When you want to ask questions, there are certain words that are indispensable. We are going to go over one of them today and learn several of its different forms. After reading this article, you’ll know how to say “why” in Japanese.
The first part of this post will go over the three most commonly used words for “why” in Japanese. These are the ones that you’re most likely to hear and use yourself in daily conversation.
After that we’ll move on to some lesser used, but still important words that a person can use in Japanese when they want to ask why. Let’s begin!
How To Say Why In Japanese
The first three words we will cover can all mean “why; how come; for what reason” but the first two are generally used in casual situations, whereas the third and final one is used in formal situations.
You probably don’t have to worry about using the wrong one when you’re speaking since Japanese people will understand you just fine and they are extremely understanding when it comes to foreigners speaking Japanese.
The first word is どうして (doushite) and can be used by itself for informal conversations. You could also attach ですか (desu ka) to the end of it when you are saying it to a person you don’t know all that well and want to show a little extra politeness.
Or the more polite version with ですか.
- doushite desu ka?
- Why (polite)?
You’ll also see this word used when people ask themselves questions.
- doushite uso tsuita no kashira?
- I wonder why he lied?
The other word that you can use to ask why is 何で (nande) and it’s common to see it written in both kanji like I just showed and hiragana as なんで.
This word is also casual like どうして which means you can use it by itself or make it more polite with ですか.
- mikorin, nande koko ni iru no?
- Mikorin, why are you here?
Sometimes in English we ask “why” when we can’t believe what’s happening or the situation is extremely ridiculous. We’re not truly asking for a reason, but are instead expressing emotion through a rhetorical question as in “Dear God, why!”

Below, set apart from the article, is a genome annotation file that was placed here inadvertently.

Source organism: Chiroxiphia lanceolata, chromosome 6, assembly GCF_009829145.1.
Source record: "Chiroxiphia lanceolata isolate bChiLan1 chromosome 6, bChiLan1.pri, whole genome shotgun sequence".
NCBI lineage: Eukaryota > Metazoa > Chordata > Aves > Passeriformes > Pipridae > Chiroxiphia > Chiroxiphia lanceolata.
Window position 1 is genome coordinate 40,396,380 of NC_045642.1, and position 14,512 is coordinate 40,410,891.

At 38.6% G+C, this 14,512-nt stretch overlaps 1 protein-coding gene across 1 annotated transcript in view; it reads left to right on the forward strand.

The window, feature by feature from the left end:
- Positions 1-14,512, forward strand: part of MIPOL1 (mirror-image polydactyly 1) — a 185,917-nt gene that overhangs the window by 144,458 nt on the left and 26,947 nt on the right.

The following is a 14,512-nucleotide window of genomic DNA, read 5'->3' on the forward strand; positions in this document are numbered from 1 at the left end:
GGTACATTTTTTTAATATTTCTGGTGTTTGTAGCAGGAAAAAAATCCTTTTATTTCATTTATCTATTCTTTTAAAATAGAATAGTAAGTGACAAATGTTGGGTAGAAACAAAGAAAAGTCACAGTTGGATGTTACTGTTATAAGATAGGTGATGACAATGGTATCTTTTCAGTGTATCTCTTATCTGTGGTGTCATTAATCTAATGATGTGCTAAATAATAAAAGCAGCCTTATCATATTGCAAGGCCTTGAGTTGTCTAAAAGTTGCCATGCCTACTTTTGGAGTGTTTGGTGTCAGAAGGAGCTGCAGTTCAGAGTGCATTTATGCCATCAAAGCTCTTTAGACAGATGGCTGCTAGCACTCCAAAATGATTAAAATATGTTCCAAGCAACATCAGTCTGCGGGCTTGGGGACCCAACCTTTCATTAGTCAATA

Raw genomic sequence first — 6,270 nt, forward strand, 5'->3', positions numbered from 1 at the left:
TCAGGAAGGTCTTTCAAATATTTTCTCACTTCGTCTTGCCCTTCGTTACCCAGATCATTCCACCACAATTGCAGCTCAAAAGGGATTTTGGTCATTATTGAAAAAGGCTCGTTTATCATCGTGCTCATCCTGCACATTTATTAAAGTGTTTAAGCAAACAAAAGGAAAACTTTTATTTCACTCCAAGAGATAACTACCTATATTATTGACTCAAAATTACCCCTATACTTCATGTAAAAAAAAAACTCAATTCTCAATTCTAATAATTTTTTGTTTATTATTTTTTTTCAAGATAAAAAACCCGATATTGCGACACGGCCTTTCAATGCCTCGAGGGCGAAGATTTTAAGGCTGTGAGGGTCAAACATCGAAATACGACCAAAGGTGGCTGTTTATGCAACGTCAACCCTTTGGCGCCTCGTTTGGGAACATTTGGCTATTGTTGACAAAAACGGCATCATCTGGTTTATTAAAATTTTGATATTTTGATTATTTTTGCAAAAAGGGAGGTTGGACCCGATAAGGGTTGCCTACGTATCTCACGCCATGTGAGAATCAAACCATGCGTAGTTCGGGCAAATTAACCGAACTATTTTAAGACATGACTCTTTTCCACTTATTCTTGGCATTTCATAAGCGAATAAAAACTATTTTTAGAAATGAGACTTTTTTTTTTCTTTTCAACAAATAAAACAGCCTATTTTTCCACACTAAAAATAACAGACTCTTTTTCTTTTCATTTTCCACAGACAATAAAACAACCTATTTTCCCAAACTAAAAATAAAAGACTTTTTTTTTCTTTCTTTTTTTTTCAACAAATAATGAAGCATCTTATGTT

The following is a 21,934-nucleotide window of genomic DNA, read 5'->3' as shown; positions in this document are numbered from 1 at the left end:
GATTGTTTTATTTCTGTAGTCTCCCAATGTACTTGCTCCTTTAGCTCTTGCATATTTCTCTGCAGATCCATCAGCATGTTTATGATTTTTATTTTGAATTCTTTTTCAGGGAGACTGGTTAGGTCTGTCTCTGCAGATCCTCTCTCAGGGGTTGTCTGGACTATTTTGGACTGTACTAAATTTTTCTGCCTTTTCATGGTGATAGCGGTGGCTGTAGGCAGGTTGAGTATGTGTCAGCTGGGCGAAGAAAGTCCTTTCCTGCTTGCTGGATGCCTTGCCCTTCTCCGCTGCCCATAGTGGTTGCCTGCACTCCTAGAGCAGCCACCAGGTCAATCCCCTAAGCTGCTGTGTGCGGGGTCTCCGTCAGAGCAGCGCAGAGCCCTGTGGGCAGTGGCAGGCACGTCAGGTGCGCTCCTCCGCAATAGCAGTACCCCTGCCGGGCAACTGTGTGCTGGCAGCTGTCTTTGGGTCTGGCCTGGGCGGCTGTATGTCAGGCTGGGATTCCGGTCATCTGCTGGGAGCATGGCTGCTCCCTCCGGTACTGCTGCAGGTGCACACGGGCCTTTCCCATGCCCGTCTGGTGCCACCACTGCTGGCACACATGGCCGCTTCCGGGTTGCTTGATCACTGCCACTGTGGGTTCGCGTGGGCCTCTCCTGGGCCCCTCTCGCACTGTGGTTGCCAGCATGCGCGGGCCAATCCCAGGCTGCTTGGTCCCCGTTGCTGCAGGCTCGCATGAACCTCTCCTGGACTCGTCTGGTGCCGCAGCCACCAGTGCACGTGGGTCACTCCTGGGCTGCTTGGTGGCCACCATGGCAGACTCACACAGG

You can say something similar to this in Japanese with the help of なんで.
- nande da yo!
- Good Lord, why!
This is something you’ll probably hear more often in anime than in real life, but it’s still a useful phrase to know.
The last word that we’ll cover in this section is 何故 (naze) and it still means “why” but this one is generally used in formal situations.
If you have to write a paper, give a speech, or talk to the press it is more likely that you’ll use 何故 than either どうして or 何で.
For example, if you’re taking an online quiz like this one on NHK, you will see 何故 used to ask you “why” since this type of setting would be formal from the organization’s point of view (treating their customers with respect).NHK]
Other Words That Can Include “Why”
There are other words or phrases that can include the word “why” when translated into English. I’ll go over some of them now so that you can learn them and understand their meaning when you encounter them in other materials.
The first one is なぜなら (naze nara) and it means “if you want to know why; the reason is because” and is generally used when justifying a decision or a choice to someone.
The first person asks:
- nande korera no tabemono o eranda no desu ka?
- Why did you pick these foods?
To which the second person replies:
- naze nara oishisou ni mieta kara desu.
- The reason why (I choose them) is because they look delicious.
Another word to learn is という訳だ (to iu wake da) which means “that’s why… as you’d expect…” and is used to explain a situation to someone.
This grammar pattern is a little complicated when you dig down into it, so rather than give you a lengthy explanation of it here, I will instead provide you with a YouTube video on it that you can watch if you’re interested.
Something Else You Should Know
One thing that I didn’t mention earlier, but that would be helpful for you to know is that the first three words we covered, どうして、何で、and 何故 can also be used to ask “how; in what way” instead of “why.”
This can be a little confusing for beginners since we have two separate words in English to say these things, but when you switch over to Japanese they only use the one word for both.
The thing to keep in mind when you’re reading or listening to Japanese is that it is a very context-heavy language. This means that you really need to pay attention to all of the words being said in order to understand what each word means.
I guess you could argue that all languages are like this, but it’s especially true for Japanese.
One of the biggest hurdles that I faced when I was a beginner was the situation where you think you know what a word means, but then you see it used in a different context and your understanding of the word doesn’t work at all with what’s being said.
My best advice for you when learning new words is to accept the meaning you see, but then to remember that it’s always possible this word will have a different meaning in other contexts.
Having this mindset of being a “constant learner” rather than a “know it all” will help you to look for alternative meanings when you encounter words you’ve learned, but can’t seem to understand in the new context.
Over To You Now
Now it’s your turn!
If you’ve got any questions, ask away! Or if you just got a comment that you would like to make on any of the words or phrases that were covered, let me know by typing it down below.
Thanks for reading!